In the 1980s, after bronze daggers were excavated from tombs from Qian mountain range to Ji’an, the theory shifted to Goguryeo sharing a culture with groups farther north on the Liaoning Peninsula.

The latest archaeological evidence, specifically relating to piled stone burials found in Jilin’s Changbai County, however, returns back to a shared Buyeo-Goguryeo heritage.

Perhaps the strongest point that the South Koreans are making is not that China’s Buyeo-Goguryeo hypothesis is necessarily wrong, but that it deserves much more material research. Current archeologists are better documenting the rich, indigenous culture that thrived in each of the regions within that monolith state. Specifically, tombs in Goguryeo buried their dead above ground under mounds of rocks; whereas those in Han China were buried deep beneath the ground. 


The Samguk Sagi states that Goguryeo was founded in 37 BCE by a Buyeo prince. King Dongmyeong of Goguryeo (58 BCE – 19 BCE, r. 37 BCE – 19 BCE) or Dongmyeongseongwang (Korean: 동명성왕; Hanja: 東明聖王). We could spend an episode on Buyeo but suffice it to say that it was a proto-Manchurian kingdom far north of present day Korea. It was farther north than what would become Goguryeo. The prince’s name was Jumong, and after some internal strife in Buyeo he moved southward and established control over the Yemaek people living there at the time. In that way his story is a bit similar to Wiman, the Chinese military leader who established Wiman Joseon, and somewhat reminiscent of the Scandinavian Vikings who founded Kievan Rus by establishing control over the Slavs living there. 

(This, by the way, contributes to the debate between Chinese and Koreans over the provenance of Goguryeo. The Chinese will, as expected, argue that Goguryeo is a kingdom founded by one of the ethnic tribes in their empire because of Jumong, while the Koreans argue that Goguryeo is a Korean kingdom because of the Yemaek people who already had many of the characteristics of a state, who fell under his rule. We should note that in general, Kievan Rus is recognized as the proto-Russian, Slavic state, and Goguryeo as as proto-Korean state.)

However, the earliest mention of Goguryeo is in the Chinese Book of Han, which writes of Gaogouli County as a province under the rule of the Xuantu Commandery since 113 BCE (you may recall that this was the commandery that moved around a bit, from the northeast corner of Korea to the middle of China, at one point).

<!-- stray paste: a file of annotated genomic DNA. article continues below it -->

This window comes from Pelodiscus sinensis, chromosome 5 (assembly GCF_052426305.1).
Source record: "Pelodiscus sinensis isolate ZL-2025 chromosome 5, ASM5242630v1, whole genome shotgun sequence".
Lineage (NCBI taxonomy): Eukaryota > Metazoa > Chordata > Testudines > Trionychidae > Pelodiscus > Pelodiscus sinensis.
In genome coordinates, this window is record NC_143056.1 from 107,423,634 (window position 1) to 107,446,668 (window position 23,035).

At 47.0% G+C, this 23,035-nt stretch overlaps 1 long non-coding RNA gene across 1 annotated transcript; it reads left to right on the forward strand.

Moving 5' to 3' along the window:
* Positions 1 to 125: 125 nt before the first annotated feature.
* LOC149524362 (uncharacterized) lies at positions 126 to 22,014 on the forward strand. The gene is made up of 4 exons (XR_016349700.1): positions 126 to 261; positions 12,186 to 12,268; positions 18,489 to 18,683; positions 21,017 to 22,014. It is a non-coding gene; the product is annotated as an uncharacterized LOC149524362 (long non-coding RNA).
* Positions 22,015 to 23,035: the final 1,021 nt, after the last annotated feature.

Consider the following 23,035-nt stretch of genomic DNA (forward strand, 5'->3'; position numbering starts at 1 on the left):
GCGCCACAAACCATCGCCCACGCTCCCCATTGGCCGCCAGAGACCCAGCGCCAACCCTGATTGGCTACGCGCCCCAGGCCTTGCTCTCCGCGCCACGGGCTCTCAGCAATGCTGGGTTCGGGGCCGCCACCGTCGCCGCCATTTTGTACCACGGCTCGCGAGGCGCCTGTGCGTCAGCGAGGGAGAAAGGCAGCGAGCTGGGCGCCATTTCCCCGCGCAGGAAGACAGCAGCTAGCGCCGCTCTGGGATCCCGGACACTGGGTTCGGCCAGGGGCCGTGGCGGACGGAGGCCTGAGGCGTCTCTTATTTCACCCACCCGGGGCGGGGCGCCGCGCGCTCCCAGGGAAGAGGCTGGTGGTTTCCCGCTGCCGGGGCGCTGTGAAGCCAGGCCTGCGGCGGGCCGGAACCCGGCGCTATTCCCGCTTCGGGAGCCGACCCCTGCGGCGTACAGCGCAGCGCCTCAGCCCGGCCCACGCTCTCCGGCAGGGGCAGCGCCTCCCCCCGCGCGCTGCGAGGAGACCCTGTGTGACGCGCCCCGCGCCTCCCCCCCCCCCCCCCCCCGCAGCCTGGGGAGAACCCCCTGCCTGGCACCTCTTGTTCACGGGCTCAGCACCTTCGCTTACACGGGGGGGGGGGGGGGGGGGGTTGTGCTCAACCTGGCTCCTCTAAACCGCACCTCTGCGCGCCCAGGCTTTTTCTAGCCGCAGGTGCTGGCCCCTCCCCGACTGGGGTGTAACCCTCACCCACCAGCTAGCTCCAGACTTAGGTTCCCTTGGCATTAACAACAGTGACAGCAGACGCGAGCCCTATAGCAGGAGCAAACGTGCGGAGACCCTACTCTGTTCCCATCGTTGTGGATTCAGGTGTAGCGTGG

What we know for sure is that the Yemaek people who formed the bulk of Goguryeo were a powerful, militaristic people from the beginning. In 75 BCE they would be recorded as incurring into the Xuantu Commandery. In 12 CE they revolted and broke away from Xuantu, and therefore Chinese, control.


Historian Gina Lee Barnes categorizes Goguryeo into four broad stages.

The traditional founding of Goguryeo is recorded as 37 BCE according to the Samguk Sagi. But the first stage starts at 75 BCE. That’s because in that year, the Xuantu commandery was shut down. You’ll know from a prior episode that Xuantu was the most remote commandery set up by the Chinese in the Korean peninsula on a narrow strip of land along the northeastern coast. Many historians credit the Yemaek tribe for inciting that insurgency.

What we do know is that the people who would eventually form Goguryeo were clearly causing all types of problems for the Chinese in that area. They are known to be the Yemaek people occupying the territory from northern Liaoning across to the northeastern coast of Korea.

Some historians see the early Goguryeo people (at this point, they were known as just Yemaek) as clients of the Chinese Han empire who were recruited to fight against the steppe nomads. Other historians assign much more power to the Yemaek as the agents of the downfall of an earlier Chinese colony in 128 BCE.

As Goguryeo was forming as a state they were known to be divided into five main clans: 소노, 계로, 관노, 절노, 순노.




What is verifiable fact is that by 12 CE, the Goguryeons rebelled against the Han and in the year 32 sent an embassy to the Han court on behalf of their leader, whom they addressed for the first time as King.

This starts the second stage, when they have clearly established themselves as a (1) a state around the area of the Hun River (which is just north of the Liaodong peninsula in modern day China) and (2) a state that is independent of Han China. 

But a state does not a prosperous society make. Unfortunately the Yemaeks occupied a mountainous land and they weren’t able to eke out an adequate living. So they resorted to raiding surrounding tribes and settlements. By mid 1st century they may have demanding regular tribute from their peninsular neighbors. In 47 CE they attacked Han China and advanced deep into the mainland, even occupying Peking at one point.